Graham R. Bayly, in Clinical Biochemistry: Metabolic and Clinical Aspects (Third Edition), 2014

Apolipoprotein B-100

Apolipoprotein B-100 (apo B-100) (molecular weight 500 kDa) is necessary for the assembly and secretion of VLDL. It contains several very hydrophobic areas that serve as strong lipid-binding domains. It also has several domains that could serve as binding sites for heparin-like molecules and form the basis for some of the cell surface interactions of the apo B-containing lipoproteins. In addition, apo B-100 contains an LDL receptor binding domain (amino acids 3100–3400), which allows the specific uptake of LDL by the LDL receptor.

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John D. Brunzell, in Clinical Lipidology, 2009

Familial Defective Apolipoprotein B-100

A mutation in apoB-100 that inhibits its binding to the LDL receptor is another genetic cause of elevations in LDL cholesterol. The prevalence of this disorder is unknown but is estimated to be 5% to 10% that seen in FH. The LDL receptor is normal. A full-length apoB-100 molecule is produced with a single amino acid substitution at residue 3500; this results in apoB that binds poorly to the LDL receptor, leading to LDL accumulation in the plasma. Affected individuals are clinically indistinguishable from patients with heterozygous FH: they may present with severe hypercholesterolemia, tendon xanthomas, and premature atherosclerosis. Treatment is similar to that for patients with LDL receptor mutations.

Manisha Chandalia, Nicola Abate, in Encyclopedia of Gastroenterology, 2004

Metabolism of Apolipoprotein B-100-Containing Lipoproteins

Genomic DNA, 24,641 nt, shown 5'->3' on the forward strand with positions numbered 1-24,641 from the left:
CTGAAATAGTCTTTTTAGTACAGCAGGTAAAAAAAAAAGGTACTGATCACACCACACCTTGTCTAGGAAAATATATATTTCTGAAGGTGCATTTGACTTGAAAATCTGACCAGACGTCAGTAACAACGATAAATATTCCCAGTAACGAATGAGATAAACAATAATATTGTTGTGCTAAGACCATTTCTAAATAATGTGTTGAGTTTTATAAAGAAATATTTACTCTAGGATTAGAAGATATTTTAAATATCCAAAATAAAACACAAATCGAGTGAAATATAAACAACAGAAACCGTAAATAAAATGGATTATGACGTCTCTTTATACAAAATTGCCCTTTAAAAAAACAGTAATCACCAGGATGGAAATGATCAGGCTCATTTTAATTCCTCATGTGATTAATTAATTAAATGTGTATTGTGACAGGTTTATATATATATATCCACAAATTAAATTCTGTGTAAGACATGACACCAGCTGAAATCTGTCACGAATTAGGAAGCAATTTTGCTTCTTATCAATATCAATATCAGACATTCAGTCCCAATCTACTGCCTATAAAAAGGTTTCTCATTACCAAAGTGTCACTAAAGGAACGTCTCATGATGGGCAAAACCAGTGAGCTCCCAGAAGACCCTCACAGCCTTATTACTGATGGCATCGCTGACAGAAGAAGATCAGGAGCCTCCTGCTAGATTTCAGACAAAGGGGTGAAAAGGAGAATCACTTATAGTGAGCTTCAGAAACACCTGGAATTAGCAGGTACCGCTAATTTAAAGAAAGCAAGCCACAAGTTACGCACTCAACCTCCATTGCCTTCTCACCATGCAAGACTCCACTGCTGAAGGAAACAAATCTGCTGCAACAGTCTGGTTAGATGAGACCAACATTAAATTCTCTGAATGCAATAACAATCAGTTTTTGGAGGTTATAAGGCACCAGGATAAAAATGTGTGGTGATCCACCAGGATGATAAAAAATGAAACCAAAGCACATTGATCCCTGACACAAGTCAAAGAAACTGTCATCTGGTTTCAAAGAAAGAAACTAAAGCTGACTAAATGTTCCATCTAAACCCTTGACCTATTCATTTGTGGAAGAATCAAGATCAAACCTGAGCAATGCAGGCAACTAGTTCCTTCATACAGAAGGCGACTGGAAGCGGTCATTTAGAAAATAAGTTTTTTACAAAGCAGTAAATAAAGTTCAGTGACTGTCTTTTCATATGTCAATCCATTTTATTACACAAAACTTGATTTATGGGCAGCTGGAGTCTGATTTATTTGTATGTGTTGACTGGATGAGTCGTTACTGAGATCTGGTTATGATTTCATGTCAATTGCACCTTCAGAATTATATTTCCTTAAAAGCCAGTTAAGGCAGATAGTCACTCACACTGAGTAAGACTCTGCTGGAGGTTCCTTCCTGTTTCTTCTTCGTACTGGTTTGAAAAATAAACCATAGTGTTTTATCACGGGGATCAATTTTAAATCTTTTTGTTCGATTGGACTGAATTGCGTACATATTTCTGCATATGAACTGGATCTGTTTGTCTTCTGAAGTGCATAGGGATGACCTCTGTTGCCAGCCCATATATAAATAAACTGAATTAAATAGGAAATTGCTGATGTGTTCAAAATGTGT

The metabolism of apoB-100-containing particles is depicted in Fig. 1. The initial apoB-100-containing lipoprotein is VLDL. These particles are synthesized by the hepatocyte. They contain a core of triglycerides (60% by mass) and cholesterol esters (20% by mass). In addition to apoB-100, the surface apolipoproteins for VLDL include apoC-II, which acts as a cofactor for lipoprotein lipase (LPL), apoC-III, which inhibits this enzyme, and apoE, which serves as ligand for the apolipoprotein B/E (LDL) receptor in the liver. Some newly synthesized VLDL particles are in fact taken up again by the liver through this mechanism, soon after secretion. The triglyceride core of nascent VLDL particles is hydrolyzed by LPL in the microcirculation. During lipolysis, the core of the VLDL particle is reduced, generating VLDL remnant particles (also called IDL). Some of the phospholipid, unesterified cholesterol, and apolipoproteins A, C, and E of VLDL remnants are transferred to HDL. VLDL remnants can either be cleared from the circulation by the apoB/E (LDL) receptor or be further depleted in triglycerides by lipases and become LDL particles. LDL particles contain a core of cholesterol esters and lesser amounts of triglyceride. LDL particles should be taken up by the LDL (apoB/E) receptor in the hepatocyte. However, if the LDL particle becomes modified LDL, i.e., glycated or oxidized, the scavenger LDL receptor of macrophages will recognize these particles and increase the formation rate of foam cells in the arterial intima, leading to the formation of atherosclerotic lesions. This process is physiologically counteracted by the apoA-containing lipoproteins (HDL).

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FIGURE 1. Metabolism of apolipoprotein B-100-containing lipoproteins: LPL, lipoprotein lipase; FFA, free fatty acid; Ox, oxidation; HTLP, hepatic lipase; SR-B1, scavenger receptor class B type 1; CETP, cholesterol ester transfer protein. See text for details.